The gay-friendly Catholic church

IN A rare display of commitment to gay people, a Catholic church in Braamfontein has opened its doors to a homosexual support group.

The lesbian, gay, bisexual, transgender, intersex (LGBTI) support group has been meeting fortnightly at the Holy Trinity Catholic Church near Wits to talk about their concerns and struggles and to give each other emotional support from a Christian perspective.

Outside Holy Trinity Church. Photo:Leigh-ann Carey

Outside Holy Trinity Church. Photo:Leigh-ann Carey

“The LGBTI group was formed five years ago when some parishioners came to tell me that do I know that there were gay people coming here and they feel marginalised and could we do something for them,” said Father Russell Pollitt, head parish priest at the church.

Group co-ordinator Dumisani Dube said they are not a “charity organisation” and the main aim of the group was to provide emotional support.

According to Pollitt, the Catholic Church is “quite traditional” in its views of homosexuality. However, he said there is a diversity of views within the church.

The Catholic Church has no issues with homosexual orientation, but it does not accept the “practice or lifestyle of homosexuality, i.e. any physical activity is taboo and not acceptable,” said Pollitt.

He adds: “I think the problem with religion is that we don’t think things through. We tend to think things in black and white…whereas human life is really grey.”

Pollitt also said there are discrepancies between what religion upholds and experiences of people.

Finding refuge in the church

Zacharia Kudumela, a member of the support group, recently discovered Holy Trinity after visiting “every church you could think of”.

“I found out about the church weeks ago and I liked it as they accept the LGBTI community. I felt that I belonged at the church. Most churches do not accept the LGBTI community and look down upon us and accuse us of sexual immorality.”

Kudumela said other churches he has visited avoided the topic of homosexuality.

“I’ve had good and bad experiences. At Holy Trinity, I have found a home. I feel like I can now hear the gospel of God, without any judgement.”

Resistance to the church

Pollitt said the road to embracing the LGBTI group at the church was met with anxiety. There was conflict with some church authorities and in some instances he received letters from people who disapproved or denounced the church’s stance on homosexuality.

“People were initially afraid…one or two people decided to go somewhere else because they felt I was trying to make this into a gay church… This place looks after many marginalised people…people left out from churches, because there is some stigma attached to them,” Pollitt said.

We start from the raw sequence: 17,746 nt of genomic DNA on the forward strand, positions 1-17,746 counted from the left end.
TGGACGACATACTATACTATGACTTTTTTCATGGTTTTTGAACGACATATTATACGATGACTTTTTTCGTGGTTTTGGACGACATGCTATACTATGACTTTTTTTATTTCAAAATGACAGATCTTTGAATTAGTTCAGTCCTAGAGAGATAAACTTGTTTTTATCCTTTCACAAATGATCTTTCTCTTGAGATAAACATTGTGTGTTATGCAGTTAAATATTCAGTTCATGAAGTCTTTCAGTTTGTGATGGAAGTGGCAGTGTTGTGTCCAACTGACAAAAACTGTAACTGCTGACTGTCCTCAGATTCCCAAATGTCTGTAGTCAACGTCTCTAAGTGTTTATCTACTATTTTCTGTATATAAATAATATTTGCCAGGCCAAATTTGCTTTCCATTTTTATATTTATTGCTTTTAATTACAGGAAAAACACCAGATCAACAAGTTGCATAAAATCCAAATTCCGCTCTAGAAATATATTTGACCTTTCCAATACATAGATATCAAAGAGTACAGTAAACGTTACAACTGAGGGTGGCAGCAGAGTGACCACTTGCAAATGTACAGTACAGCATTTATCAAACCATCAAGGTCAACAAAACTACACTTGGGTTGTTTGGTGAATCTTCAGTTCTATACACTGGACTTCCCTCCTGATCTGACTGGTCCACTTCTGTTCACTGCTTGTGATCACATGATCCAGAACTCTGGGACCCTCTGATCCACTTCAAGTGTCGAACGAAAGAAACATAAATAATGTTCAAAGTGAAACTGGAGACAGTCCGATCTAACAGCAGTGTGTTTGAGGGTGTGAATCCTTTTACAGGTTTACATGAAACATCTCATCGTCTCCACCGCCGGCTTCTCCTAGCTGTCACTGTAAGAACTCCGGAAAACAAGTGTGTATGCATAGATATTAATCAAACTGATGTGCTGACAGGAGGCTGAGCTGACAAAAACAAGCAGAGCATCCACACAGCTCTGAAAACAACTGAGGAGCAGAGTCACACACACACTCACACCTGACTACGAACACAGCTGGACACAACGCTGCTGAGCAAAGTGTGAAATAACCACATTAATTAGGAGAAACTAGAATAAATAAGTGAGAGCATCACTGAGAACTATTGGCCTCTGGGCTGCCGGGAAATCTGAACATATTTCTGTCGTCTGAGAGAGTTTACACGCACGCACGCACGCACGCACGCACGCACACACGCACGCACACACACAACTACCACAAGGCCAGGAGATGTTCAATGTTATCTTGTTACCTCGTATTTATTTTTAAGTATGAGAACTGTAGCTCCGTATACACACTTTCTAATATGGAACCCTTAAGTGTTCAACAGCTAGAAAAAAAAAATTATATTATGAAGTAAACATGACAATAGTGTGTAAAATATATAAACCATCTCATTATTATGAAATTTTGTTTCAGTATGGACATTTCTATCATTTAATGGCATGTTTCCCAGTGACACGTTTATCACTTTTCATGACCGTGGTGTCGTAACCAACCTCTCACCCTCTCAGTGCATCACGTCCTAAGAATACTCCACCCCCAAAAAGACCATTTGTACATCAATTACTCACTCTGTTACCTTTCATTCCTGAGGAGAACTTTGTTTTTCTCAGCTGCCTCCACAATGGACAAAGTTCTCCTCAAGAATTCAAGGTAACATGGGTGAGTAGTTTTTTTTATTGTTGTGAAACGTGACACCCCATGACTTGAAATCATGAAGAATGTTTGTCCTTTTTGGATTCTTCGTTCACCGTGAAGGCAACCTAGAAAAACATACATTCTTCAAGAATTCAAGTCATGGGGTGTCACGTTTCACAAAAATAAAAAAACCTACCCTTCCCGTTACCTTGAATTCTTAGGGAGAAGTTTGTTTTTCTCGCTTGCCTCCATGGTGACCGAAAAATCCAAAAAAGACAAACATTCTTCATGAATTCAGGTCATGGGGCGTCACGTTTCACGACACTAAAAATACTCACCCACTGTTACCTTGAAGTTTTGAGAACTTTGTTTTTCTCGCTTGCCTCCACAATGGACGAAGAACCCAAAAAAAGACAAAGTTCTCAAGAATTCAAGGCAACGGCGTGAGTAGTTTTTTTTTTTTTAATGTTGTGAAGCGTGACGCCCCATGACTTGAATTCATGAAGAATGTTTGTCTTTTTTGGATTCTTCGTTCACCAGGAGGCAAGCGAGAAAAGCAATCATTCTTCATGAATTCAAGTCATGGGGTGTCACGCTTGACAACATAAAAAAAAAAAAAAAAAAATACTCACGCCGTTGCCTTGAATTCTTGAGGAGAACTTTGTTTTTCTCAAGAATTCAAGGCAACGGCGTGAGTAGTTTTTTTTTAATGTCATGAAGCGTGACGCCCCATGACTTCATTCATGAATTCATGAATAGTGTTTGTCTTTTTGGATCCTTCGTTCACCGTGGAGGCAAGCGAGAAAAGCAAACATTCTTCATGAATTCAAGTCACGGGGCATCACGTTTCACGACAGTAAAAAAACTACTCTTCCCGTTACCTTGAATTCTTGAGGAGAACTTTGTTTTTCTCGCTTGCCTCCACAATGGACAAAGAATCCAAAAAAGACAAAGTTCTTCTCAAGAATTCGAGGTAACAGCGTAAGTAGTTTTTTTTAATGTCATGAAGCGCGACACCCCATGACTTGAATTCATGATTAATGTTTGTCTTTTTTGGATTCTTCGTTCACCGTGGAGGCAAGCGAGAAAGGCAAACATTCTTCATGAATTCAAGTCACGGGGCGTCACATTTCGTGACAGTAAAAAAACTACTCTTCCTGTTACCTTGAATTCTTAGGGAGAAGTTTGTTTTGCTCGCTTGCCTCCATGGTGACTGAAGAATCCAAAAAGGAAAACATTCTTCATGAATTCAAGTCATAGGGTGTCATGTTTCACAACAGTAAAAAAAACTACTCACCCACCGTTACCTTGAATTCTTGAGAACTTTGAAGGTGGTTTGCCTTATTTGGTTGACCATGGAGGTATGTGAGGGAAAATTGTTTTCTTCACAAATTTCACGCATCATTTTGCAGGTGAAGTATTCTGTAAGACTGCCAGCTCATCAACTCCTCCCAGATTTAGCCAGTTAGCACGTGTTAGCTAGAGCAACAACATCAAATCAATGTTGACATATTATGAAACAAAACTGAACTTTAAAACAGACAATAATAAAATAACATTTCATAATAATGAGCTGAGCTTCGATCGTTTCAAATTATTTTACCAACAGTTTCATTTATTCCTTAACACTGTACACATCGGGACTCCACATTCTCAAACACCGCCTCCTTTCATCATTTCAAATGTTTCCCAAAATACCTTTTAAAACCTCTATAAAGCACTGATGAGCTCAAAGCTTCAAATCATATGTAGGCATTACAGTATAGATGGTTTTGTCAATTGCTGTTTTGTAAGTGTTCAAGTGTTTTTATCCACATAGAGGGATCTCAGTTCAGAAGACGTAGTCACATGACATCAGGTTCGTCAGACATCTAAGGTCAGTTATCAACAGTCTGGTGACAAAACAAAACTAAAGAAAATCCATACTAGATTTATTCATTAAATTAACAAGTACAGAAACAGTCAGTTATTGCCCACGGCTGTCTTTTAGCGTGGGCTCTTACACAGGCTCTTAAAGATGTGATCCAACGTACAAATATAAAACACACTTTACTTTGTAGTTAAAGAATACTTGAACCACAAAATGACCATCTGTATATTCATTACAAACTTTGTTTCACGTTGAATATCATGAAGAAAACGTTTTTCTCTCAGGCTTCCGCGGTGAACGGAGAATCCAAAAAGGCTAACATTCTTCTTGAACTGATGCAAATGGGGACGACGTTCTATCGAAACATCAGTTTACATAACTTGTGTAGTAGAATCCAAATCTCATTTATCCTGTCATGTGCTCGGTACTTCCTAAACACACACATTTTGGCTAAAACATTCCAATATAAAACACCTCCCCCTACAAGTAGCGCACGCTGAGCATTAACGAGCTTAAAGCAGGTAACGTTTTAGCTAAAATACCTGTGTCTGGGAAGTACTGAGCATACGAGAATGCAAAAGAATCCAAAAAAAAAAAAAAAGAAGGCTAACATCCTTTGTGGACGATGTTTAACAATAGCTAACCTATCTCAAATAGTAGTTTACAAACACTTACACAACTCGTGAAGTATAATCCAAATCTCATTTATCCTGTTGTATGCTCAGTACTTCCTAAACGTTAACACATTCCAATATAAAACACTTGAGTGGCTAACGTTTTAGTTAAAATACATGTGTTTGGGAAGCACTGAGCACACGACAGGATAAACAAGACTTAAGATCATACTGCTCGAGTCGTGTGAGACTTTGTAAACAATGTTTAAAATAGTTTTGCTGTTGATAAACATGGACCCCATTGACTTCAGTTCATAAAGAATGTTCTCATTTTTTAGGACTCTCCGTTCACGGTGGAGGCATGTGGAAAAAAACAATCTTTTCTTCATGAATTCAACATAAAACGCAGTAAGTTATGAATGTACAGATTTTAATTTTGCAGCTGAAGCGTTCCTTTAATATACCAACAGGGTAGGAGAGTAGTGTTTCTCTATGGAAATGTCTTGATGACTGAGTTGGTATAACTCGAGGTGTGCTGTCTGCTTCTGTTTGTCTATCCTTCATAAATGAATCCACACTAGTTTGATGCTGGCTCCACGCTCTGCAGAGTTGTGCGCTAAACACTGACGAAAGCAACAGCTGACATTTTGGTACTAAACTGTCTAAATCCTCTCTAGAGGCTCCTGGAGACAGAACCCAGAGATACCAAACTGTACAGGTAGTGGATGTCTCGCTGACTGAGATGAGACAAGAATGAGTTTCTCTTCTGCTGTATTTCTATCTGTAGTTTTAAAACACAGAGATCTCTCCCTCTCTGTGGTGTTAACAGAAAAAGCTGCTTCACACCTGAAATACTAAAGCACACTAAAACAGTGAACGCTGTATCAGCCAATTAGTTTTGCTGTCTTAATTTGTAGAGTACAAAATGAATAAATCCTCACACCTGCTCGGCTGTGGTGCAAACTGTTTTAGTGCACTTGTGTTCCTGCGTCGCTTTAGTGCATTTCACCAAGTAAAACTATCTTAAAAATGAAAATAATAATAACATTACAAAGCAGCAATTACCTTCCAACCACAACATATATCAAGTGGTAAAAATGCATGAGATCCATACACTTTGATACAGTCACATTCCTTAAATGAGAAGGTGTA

Dube said that people came to terms with the existence of the group and supported their cause as the “ministry is getting stronger by the day”.

Perception shift towards homosexuality

Pollitt said there has been a shift in perceptions on homosexuality as people would be uncomfortable if the words “gay and lesbian” were mentioned at his church years ago.  But attitudes were changing and homosexuality “is not a big deal” anymore.

“Some people still feel uncomfortable. There was a guy who walked out of the church recently when he saw pamphlets at the door. He said it’s disgusting [that this] was happening in the church,” he said.

Pollitt said he would be happy to share the LGBTI programme for other congregations to also welcome homosexual people. However, he said no other Catholic church has approached him yet.

He does not believe the Catholic Church would change its opinion on homosexuality, as the church’s definition of marriage is that it is between a man and woman and “any sexual activity should be in the context of marriage”.

Witsies doing it for charity

For Wits students, Sibongile Zwane and Karen Tuiton, volunteering work is about giving back to the community and assisting those who are less fortunate.

The two are volunteers at the Holy Trinity church and they help with preparing food, washing dishes and serving food to homeless people.

Zwane, 1st year quantity surveying student said volunteering and community development are important, “they are more about helping my fellow people.”

Working with homeless people has taught Zwane tolerance, “I was a judgemental person but I now learnt not to judge a book by its cover.”

Yvonne Moloelang, who has been working as a project manager at the Holy Trinity church for 32 years said homeless people are like her own children.

She said taking care of the less privileged makes her happy and she hopes they could all get jobs to live better lives.

Forty-two year old Thabo, who did not want his surname to be known, said he started living on the streets after his parents passed on at the age of 12.

He said he is grateful to the Wits students who assist them at the church.  Because most Wits students treat them like dirt, they don’t even greet them or offer assistance.

“Mam Yvonne (Moloelang) is like a mother to us, I stay somewhere in a bridge at Hillbrow but I come to the church everyday knowing I will get food.”

Zwane said people never attach a face or voice to homeless people, and forget that these people have stories to tell.

Third year BSc student Tuiton said volunteering is better than sitting at home and doing nothing. She said people shouldn’t look down on homeless people, “we should treat them with dignity as we are all equal before the law.”

The soup kitchen is the Wits Volunteering programme initiative, its student volunteer manager Isabelle Mphahle, said anyone who wants to donate clothes or food to the homeless must bring them to Holy Trinity church at corner Jorrissen and Bertha Street.